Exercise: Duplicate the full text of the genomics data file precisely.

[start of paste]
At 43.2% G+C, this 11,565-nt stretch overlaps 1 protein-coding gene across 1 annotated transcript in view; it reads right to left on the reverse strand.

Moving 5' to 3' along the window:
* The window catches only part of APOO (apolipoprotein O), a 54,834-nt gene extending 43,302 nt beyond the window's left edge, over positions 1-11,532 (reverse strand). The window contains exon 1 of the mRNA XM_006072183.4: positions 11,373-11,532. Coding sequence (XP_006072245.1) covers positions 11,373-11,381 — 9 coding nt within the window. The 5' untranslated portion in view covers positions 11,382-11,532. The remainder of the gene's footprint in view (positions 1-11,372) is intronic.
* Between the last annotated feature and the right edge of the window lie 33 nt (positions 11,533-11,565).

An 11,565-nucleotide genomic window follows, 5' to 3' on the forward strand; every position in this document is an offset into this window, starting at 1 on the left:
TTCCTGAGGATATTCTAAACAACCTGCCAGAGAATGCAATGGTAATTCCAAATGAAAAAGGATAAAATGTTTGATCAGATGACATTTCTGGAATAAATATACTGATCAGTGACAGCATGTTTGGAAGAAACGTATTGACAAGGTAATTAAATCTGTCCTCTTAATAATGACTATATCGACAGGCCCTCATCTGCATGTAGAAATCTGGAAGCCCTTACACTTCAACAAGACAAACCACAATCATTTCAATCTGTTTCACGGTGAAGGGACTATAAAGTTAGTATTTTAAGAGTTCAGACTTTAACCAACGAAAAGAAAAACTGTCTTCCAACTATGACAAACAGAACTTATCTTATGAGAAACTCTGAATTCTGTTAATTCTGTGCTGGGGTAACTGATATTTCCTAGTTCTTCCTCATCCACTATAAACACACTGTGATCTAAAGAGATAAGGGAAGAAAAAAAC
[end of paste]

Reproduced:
At 43.2% G+C, this 11,565-nt stretch overlaps 1 protein-coding gene across 1 annotated transcript in view; it reads right to left on the reverse strand.

Moving 5' to 3' along the window:
* The window catches only part of APOO (apolipoprotein O), a 54,834-nt gene extending 43,302 nt beyond the window's left edge, over positions 1-11,532 (reverse strand). The window contains exon 1 of the mRNA XM_006072183.4: positions 11,373-11,532. Coding sequence (XP_006072245.1) covers positions 11,373-11,381 — 9 coding nt within the window. The 5' untranslated portion in view covers positions 11,382-11,532. The remainder of the gene's footprint in view (positions 1-11,372) is intronic.
* Between the last annotated feature and the right edge of the window lie 33 nt (positions 11,533-11,565).

An 11,565-nucleotide genomic window follows, 5' to 3' on the forward strand; every position in this document is an offset into this window, starting at 1 on the left:
TTCCTGAGGATATTCTAAACAACCTGCCAGAGAATGCAATGGTAATTCCAAATGAAAAAGGATAAAATGTTTGATCAGATGACATTTCTGGAATAAATATACTGATCAGTGACAGCATGTTTGGAAGAAACGTATTGACAAGGTAATTAAATCTGTCCTCTTAATAATGACTATATCGACAGGCCCTCATCTGCATGTAGAAATCTGGAAGCCCTTACACTTCAACAAGACAAACCACAATCATTTCAATCTGTTTCACGGTGAAGGGACTATAAAGTTAGTATTTTAAGAGTTCAGACTTTAACCAACGAAAAGAAAAACTGTCTTCCAACTATGACAAACAGAACTTATCTTATGAGAAACTCTGAATTCTGTTAATTCTGTGCTGGGGTAACTGATATTTCCTAGTTCTTCCTCATCCACTATAAACACACTGTGATCTAAAGAGATAAGGGAAGAAAAAAAC